moon_window.gif I was listening to my neighbors fighting when I first began to believe I could fly. Beyond the picture window in my parents' bedroom was a tree that looked purple at night. On lonely evenings, I'd tuck myself up onto the window seat, hugging my knees like they were my friends, and observe the evening. With the evening came the song of frogs, the yelling of neighbors and the purple tree.

Between the leaves, I could hear the fighting. Only a thin, white wall and the volume of our stereo separated their town home from ours. But once my mother wrapped herself in her headphones, riding high on the nostalgia and Patsy Cline, the wall alone couldn't hold back our neighbors' anger and resentment.

Without headphones of my own, I was left to hear it all. Accusations, threats, stiff silence between rounds. My own parents never fought, they barely spoke; and so the Fighting Floyds (as Mother called them under her breath, even though their last name wasn't Floyd) were my only insight into the realm of the acknowledged unhappy marriage.

Secretly I admired their passion. They would start early, sometimes right after dinner. During the summer, it would last until almost midnight, as they hurled and spat insults at one another through the sticky heat. Neither ever got the better of the other. Both valiantly tried for the last word.

But one night it was different. I craned my neck to catch a feeble glimpse of the raw inside of the Floyd's home, a triangular gap between the high backyard fence and the sliding back doors. I could see a green rug on a wood floor. I could see Mrs. Floyd's cherry red toenails and the gray tire of her wheelchair. What would it be like, I wondered, to be unable to walk? Better yet, to be able to fly?

Mr. Floyd called his wife a pathetic cripple.

Through the bruise-purple leaves I saw a sliver of silver moon. If I could fly, I decided, I would zoom straight to the moon and curl up there. From the moon I could probably see every inch of the Floyd's house. I could peek into any room. Maybe I could teach Mrs. Floyd how to fly, too; then everyone else, unable to do anything but walk, would be crippled when compared with us. The thought made me smile.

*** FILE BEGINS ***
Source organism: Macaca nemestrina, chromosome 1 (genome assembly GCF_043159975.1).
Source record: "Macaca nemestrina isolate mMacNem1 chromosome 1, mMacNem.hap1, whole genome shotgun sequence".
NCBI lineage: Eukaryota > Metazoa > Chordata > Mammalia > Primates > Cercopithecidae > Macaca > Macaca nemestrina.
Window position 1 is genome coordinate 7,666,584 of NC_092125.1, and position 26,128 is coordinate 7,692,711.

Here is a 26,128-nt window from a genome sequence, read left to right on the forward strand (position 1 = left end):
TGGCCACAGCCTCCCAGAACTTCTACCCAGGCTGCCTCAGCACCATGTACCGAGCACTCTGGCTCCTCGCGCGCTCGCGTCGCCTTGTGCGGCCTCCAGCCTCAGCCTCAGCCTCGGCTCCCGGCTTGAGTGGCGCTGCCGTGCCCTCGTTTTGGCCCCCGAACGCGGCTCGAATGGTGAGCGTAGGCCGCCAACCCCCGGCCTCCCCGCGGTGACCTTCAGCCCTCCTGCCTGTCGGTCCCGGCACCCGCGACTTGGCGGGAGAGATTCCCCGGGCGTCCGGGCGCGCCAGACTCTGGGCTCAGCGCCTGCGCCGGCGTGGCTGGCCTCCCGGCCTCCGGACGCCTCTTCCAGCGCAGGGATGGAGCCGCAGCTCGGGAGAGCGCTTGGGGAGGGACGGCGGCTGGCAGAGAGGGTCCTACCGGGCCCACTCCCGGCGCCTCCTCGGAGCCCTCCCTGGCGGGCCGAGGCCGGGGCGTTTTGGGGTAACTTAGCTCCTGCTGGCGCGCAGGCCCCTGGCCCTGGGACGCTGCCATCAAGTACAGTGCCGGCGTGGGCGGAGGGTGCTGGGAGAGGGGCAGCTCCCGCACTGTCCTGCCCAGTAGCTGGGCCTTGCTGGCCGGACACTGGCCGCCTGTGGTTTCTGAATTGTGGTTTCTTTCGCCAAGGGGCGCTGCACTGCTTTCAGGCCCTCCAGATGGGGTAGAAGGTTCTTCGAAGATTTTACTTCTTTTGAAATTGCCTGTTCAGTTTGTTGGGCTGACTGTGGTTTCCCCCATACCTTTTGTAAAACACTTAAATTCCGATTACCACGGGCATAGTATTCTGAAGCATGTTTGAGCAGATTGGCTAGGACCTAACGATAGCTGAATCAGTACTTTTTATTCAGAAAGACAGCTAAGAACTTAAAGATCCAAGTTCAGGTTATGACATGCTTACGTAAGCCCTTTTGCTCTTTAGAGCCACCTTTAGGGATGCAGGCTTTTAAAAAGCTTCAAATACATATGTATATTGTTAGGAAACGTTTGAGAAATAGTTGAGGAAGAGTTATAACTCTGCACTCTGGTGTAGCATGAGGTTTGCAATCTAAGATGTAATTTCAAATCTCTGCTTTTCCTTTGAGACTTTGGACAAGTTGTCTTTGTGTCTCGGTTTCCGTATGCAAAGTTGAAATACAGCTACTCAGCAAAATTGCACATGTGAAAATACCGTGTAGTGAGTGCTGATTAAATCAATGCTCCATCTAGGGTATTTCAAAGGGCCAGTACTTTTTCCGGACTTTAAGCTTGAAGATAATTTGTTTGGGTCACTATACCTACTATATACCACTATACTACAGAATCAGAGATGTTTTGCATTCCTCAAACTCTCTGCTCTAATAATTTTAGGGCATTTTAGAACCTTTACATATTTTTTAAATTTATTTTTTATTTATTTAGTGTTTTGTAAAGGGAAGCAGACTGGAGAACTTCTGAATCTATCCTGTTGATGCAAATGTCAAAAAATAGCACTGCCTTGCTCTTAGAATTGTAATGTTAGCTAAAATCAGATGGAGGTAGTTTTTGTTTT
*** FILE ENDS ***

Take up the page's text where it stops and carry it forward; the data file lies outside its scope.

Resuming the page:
She was yelling. Her full voice, a luxurious alto, swelled up with indignant fervor and floated towards me, shaking the leaves on the tree and making me tremble, too. I'd never heard Mrs. Floyd so angry. She was calling him terrible names, using words I'd never heard, but I was sure they were bad. She ordered him out.

The sliding door flashed open. From within, he turned her wheel chair and pushed her out onto the patio, ignoring the fifteen times Mrs. Floyd snarled, 'Don't you dare!' The door shut. The lock snapped closed.

A stunned Mrs. Floyd was rigid in her chair, every muscle in her arms and face coiled and ready to strike, like a snake in corner. She could not see me, but I was soaking in this new humiliation, this new fighting strategy from above. Watching like God.

'There is no God!' she yelled, as if she heard my thoughts. I shrank back. But, from somewhere in the now darkened house, I heard Mr. Floyd respond by slamming something hard.

My blood was racing at my temples. I felt as if in a plane on a runway, in those final jerky moments at top speed before the big metal bird swoops into the air. Mrs. Floyd's fury rustled the leaves of my tree, and began to lift me, too. I felt my arms rising and pushing at the scratchy screen, pushing hard, against my control. She was sobbing loudly, and I wanted to see better. I wanted to see what the tree and the moon could see.

The screen fell out with a crash, and Mrs. Floyd's head jerked up in my direction. I sat very still, blending in with the shadowy tree. Deciding it was nothing, she cried again. And again, something was pulling me up onto my knees, reaching for the dark tree limb.

From deep in her chest, Mrs. Floyd summoned those hateful words, and hurled them at her house, at her husband. 'THERE IS NO GOD!' And she meant each word. She spoke truth. And then I knew it, too. If a woman, cut down and helpless in a wheelchair, could be thrown from her home by her own husband, locked out in the middle of the night, then no God existed. I had been lied to.

Maybe that wasn't the only lie.

Maybe I could fly up to the moon and take Mrs. Floyd with me.

I stood unwavering on the window seat, arms raised to the moon, thinking about how much it would mean to Mrs. Floyd to be able to fly, to be able to fly just out of her husband's reach and win the never-ending fight.

The purple leaves were flat and slick, but the twigs and branches scraped every part of my body. One arm hooked around the large branch nearest the window, and in an instant I knew many things. I could not fly. I was falling fast. There was one chance to grab the limb and save my life. It would take an act of God.